Worries over a British exit from the European Union weighed on participants at the World Economic Forum today, with France’s prime minister warning that it would be a “tragedy” that could prove an inspiration to populists around the region at a time when many countries are contending with massive numbers of refugees.
British Prime Minister David Cameron said he’s in no hurry to hold a referendum on his country’s future in the EU, if a deal on his reform proposals doesn’t emerge at a summit of European leaders in February. But he insisted that his aim is to “secure” Britain’s future in a reformed EU, a stance that he says is the best outcome for both sides.
“If there’s a good deal on the table, I will take it,” he told an audience of mainly business leaders in the Swiss ski resort of Davos. “But if there isn’t the right deal, I’m not in a hurry. I can hold my referendum any time up until the end of 2017. And it’s much more important to get this right than to rush it.”
One of the major tenets of the manifesto of Cameron’s Conservative Party, which won a governing majority in last May’s general election, was a pledge to hold a referendum on Britain’s future in the EU by the end of 2017 after a renegotiation process.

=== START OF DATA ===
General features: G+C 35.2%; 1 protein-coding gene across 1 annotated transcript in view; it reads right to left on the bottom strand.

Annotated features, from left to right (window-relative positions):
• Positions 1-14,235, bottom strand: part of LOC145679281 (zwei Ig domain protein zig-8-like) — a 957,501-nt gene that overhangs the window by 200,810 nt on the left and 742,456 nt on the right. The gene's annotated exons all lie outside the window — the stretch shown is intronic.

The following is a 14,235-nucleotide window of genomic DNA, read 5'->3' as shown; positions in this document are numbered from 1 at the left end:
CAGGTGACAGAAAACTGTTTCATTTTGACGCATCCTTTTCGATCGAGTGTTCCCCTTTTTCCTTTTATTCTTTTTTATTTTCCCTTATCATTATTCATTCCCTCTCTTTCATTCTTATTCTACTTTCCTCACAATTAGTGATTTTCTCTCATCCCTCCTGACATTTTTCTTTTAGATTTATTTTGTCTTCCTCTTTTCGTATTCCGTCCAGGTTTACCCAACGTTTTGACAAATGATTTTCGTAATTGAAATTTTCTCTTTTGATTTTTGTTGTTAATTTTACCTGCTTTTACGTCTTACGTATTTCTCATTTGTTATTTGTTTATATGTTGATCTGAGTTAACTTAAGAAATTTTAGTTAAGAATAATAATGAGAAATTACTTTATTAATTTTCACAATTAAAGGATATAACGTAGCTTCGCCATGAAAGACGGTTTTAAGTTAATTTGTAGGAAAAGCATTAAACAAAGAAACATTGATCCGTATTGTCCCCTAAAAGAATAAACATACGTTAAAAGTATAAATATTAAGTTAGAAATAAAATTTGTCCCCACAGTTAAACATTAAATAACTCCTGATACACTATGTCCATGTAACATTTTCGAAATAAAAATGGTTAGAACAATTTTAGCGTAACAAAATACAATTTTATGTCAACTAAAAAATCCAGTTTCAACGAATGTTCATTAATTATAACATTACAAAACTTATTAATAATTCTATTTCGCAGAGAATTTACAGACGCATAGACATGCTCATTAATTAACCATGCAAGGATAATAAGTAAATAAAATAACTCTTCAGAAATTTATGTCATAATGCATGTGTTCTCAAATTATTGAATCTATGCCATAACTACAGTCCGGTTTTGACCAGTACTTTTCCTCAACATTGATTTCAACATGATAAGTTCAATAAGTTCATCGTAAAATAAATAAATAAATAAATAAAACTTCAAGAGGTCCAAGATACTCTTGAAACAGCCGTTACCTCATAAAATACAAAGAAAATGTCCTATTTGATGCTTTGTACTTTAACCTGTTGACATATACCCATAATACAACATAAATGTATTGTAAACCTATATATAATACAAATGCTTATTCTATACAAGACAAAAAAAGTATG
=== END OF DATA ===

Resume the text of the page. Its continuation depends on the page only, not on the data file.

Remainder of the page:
Britain’s future in the EU is set to be the main discussion point a summit of the EU’s 28 leaders on Feb. 18-19. The thinking until very recently was that an agreement would emerge then, paving the way for a referendum in the summer.
The refugee crisis that has engulfed Europe over the past few months as people leave conflict zones, notably from Syria, has raised worries that a deal may not be achieved in time for one thing a referendum date will need time to legislate.
Many European issues are up in the air at the moment, including what to do with the Schengen Agreement that allows borderless travel across much of the continent.
Cameron laid out his four reform proposals, which he insisted were “not outrageous asks.” He said he wants to “hard-wire” competitiveness into the EU’s DNA, make sure non-euro countries like Britain aren’t discriminated by the 19 EU countries that use the euro currency, get Britain out of the idea of an “ever-closer union” and curbs on migration and benefits.
Since joining what was then known as the European Economic Community in 1973, Britain’s membership has often been strained. Over the past few years, a groundswell of opinion in the country thinks exiting the EU is the best option, especially at a time when many of its members are getting closer together, notably with the creation of the euro currency. In last May’s election, the U.K. Independence Party, which aims to get Britain out of the EU, won 4 million, or just under 13 percent of the total. Many supporters of Cameron’s Conservatives would likely vote for Brexit too whatever deal emerges.